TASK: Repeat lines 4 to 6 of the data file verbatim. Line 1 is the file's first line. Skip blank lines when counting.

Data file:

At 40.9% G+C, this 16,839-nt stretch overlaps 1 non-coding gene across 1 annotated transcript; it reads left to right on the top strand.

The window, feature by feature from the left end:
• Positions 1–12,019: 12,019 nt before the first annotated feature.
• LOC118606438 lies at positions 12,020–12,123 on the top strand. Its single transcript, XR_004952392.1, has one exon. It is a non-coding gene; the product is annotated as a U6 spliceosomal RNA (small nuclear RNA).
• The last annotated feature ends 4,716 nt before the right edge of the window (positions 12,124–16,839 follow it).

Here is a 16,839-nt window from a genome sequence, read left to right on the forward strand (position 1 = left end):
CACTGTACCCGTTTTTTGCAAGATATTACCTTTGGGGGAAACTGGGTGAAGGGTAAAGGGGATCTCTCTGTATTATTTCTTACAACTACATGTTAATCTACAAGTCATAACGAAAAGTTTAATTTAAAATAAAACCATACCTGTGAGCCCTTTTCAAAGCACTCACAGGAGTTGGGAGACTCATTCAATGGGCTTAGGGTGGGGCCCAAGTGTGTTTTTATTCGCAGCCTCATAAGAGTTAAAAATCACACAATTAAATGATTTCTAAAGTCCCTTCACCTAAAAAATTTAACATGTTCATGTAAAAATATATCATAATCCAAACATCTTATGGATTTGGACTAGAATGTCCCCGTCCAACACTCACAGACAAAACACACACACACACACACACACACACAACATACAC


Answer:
• LOC118606438 lies at positions 12,020–12,123 on the top strand. Its single transcript, XR_004952392.1, has one exon. It is a non-coding gene; the product is annotated as a U6 spliceosomal RNA (small nuclear RNA).
• The last annotated feature ends 4,716 nt before the right edge of the window (positions 12,124–16,839 follow it).

Here is a 16,839-nt window from a genome sequence, read left to right on the forward strand (position 1 = left end):